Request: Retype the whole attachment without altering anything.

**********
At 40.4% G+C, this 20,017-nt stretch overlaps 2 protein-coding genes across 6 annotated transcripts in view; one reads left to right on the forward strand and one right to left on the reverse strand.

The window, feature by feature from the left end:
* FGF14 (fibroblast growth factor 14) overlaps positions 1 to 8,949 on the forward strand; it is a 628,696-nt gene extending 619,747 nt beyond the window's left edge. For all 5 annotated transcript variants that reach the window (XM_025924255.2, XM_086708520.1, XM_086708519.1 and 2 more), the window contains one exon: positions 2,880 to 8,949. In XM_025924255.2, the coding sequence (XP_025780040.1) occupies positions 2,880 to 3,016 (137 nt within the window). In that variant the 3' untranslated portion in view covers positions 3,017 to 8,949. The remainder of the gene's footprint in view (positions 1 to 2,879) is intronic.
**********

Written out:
At 40.4% G+C, this 20,017-nt stretch overlaps 2 protein-coding genes across 6 annotated transcripts in view; one reads left to right on the forward strand and one right to left on the reverse strand.

The window, feature by feature from the left end:
* FGF14 (fibroblast growth factor 14) overlaps positions 1 to 8,949 on the forward strand; it is a 628,696-nt gene extending 619,747 nt beyond the window's left edge. For all 5 annotated transcript variants that reach the window (XM_025924255.2, XM_086708520.1, XM_086708519.1 and 2 more), the window contains one exon: positions 2,880 to 8,949. In XM_025924255.2, the coding sequence (XP_025780040.1) occupies positions 2,880 to 3,016 (137 nt within the window). In that variant the 3' untranslated portion in view covers positions 3,017 to 8,949. The remainder of the gene's footprint in view (positions 1 to 2,879) is intronic.